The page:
“Winners are not people who never fail, but people who never quit.” This might have been the motto of the young inventors, Ashton Cofer, and his team when they made their groundbreaking invention- turning styrofoam waste into a purifying agent! The brilliant minds of Ashton, Luke, and Julia proved to the world how someone with a determined heart can make everything possible.
The promising invention of Ashton and his team was inspired when his teammate, Luke Clay, and his family were on a trip to Central America. The young student and his family were surprised upon seeing the beaches filled with filthy styrofoam wastes.
On that fateful day, Luke and his family learned that just as how some plastic wastes take a long time to decompose, styrofoams take 500 years for it to break down. Due to the expensive cost recycling styrofoams entails, 25% of its production always end up in landfills.
Pixabay | Prylaler
“It was overwhelming,” Luke who is now 16-years-old shared with Scientific American. “What it told me was that governments make no priority to dispose of the stuff.”
Every year America produces and consumes around 25 billions of styrofoam cups. Recycling styrofoams are very costly, thus these styrofoam products which we only use for a few minutes end up on the ocean and landfills for 5 centuries.
Perhaps you are wondering why we cannot simply reuse and recycle styrofoams as easy as we do with plastics. The answer lies in the fact that prior to Ashton and his team’s invention, there is no reasonable way of recycling styrofoam products. Also, we must take into consideration the fact that styrofoams are potentially contaminated, thus it is very unhygienic to be recycled.
As a solution to this alarming issue, Ashton together with Luke Clay and Julia Bray thought of a brilliant way of repurposing styrofoams. Rather than completely eliminating the use of styrofoam products, the brilliant minds of these kids decided to turn this waste problem into a solution.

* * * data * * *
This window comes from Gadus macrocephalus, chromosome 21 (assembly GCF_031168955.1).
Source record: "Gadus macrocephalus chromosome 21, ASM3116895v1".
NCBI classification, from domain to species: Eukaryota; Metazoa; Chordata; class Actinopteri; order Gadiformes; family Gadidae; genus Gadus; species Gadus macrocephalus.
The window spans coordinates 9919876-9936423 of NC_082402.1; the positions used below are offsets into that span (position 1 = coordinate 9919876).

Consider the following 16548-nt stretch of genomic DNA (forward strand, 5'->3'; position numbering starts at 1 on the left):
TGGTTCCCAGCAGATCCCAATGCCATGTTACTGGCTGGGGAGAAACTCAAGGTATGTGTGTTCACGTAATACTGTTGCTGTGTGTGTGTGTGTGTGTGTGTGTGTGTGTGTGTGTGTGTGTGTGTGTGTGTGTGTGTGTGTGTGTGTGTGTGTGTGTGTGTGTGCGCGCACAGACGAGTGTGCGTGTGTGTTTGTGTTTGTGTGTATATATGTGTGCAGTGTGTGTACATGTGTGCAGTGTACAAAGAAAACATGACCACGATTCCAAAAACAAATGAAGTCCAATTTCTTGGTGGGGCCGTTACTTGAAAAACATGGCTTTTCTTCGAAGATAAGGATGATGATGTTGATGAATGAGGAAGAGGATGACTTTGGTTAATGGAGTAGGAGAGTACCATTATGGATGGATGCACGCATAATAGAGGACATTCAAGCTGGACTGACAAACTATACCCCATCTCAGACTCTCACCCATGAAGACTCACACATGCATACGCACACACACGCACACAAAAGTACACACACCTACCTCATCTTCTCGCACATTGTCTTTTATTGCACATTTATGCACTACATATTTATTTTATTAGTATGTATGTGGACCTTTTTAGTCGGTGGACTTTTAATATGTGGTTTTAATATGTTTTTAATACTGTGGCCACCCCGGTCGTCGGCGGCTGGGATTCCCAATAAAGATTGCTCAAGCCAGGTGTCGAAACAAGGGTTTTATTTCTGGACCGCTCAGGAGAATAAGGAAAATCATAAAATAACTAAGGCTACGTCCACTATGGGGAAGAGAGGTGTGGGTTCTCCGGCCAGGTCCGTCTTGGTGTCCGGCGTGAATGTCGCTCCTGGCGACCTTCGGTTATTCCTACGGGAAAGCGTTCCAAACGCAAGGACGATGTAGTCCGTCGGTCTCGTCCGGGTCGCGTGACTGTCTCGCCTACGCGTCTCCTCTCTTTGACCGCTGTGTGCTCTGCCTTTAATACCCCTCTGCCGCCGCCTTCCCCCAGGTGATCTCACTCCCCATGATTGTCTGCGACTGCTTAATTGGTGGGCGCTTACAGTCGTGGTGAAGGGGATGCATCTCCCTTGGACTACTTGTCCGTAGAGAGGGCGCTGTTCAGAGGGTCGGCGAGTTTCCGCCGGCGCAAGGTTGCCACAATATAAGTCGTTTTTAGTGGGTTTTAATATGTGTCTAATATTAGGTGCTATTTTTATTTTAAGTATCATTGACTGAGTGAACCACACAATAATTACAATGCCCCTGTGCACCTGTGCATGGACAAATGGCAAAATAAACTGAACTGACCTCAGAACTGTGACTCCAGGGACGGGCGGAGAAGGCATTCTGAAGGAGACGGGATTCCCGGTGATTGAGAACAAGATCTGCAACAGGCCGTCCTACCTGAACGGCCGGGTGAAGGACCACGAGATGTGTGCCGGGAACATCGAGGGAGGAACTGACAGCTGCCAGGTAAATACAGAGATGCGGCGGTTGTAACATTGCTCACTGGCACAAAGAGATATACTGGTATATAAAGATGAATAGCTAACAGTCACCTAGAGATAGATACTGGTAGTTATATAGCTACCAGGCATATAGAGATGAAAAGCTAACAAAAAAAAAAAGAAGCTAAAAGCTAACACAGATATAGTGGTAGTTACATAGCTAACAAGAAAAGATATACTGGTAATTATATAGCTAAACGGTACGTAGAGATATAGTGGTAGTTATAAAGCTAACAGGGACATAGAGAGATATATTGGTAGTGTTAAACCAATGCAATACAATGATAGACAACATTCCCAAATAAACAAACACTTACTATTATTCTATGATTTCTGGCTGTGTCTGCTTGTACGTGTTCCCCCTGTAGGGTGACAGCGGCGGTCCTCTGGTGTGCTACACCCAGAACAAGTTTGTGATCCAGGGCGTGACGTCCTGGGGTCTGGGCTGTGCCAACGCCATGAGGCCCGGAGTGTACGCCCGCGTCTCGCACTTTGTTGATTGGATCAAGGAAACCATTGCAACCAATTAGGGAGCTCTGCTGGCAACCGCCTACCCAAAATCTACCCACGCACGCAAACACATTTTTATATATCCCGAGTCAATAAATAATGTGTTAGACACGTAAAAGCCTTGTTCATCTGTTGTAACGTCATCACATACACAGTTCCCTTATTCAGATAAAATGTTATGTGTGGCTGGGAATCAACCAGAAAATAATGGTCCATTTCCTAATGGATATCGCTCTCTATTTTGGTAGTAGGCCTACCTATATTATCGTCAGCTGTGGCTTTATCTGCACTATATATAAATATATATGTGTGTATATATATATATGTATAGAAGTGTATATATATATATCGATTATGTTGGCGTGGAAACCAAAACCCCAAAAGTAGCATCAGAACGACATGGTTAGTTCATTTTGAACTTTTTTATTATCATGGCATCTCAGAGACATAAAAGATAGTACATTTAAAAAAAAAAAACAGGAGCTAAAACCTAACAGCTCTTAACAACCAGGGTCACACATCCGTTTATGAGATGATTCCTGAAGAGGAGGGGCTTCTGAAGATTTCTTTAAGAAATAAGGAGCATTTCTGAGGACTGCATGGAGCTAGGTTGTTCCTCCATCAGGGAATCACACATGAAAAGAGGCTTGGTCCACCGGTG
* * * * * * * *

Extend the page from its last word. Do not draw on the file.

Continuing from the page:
“What if we could keep using Styrofoam and keep benefiting from its cheap, lightweight, insulating and excellent packing ability, without damaging the environment?” Ashton and his innovative team decided to use the carbon present in the polystyrene or styrofoam in creating activated carbon. Activated carbon is an agent used in filtering water and even air.
“I and my team have thought of using the carbon that’s already in polystyrene to create activated carbon, which is used in almost every water filters because thanks to the small micropores the coal is able to filter out contaminants from water or even air” Ashton explained during his TED talk.
“We kept trying and failing, trying and failing. We were so ready to give up but then it happened… With the right temperatures, times, and chemicals, we finally got that successful test result.” Ashton recounted the struggles he and his teammates faced.
The young innovator even recalled an incident in which they were getting poor results from various tests. There was even a time that Ashton’s dad’s grill was caught on fire. Yet the three innovators did not let their heart faint from their failures. And after 50 hours of laboratory work, the team successfully extracted carbon from the styrofoam.
“We did it! We have created activated carbon from Styrofoam waste for purifying water and we were also able to reduce Styrofoam waste, solving two global problems with just one solution.” Ashton beamed proudly.
The groundbreaking invention of the three brilliant minds received overwhelming support and funding from different associations and organizations. The three young inventors and their investors are filing for a full patent as well.
Since their revolutionary invention, the brilliant minds of Ashton, Luke, and Julia have been awarded various honorable recognition from different award-giving bodies. Last 2016, the team won Innovators Award at the Google Science Fair. They also received an award from the US Navy.
The young innovators were able to accomplish two great feats with their invention. First, they effectively thought of a way of repurposing styrofoams without too much cost; and second, they could potentially help more than 2.1 billion people who do not have access to a clean and drinkable water.
“Not only were we able to create activated carbon for purifying water but we were also able to reduce styrofoam waste, solving two global problems with just one solution,” Ashton added.
“We took a problem that many people said was impossible and we made it possible.” Thanks to the dedication and determination of these three brilliant inventors, we are one step closer to saving our environment!
Watch the video of Ashton below and learn more about his and his team’s cutting-edge invention!
Photos and Video | TED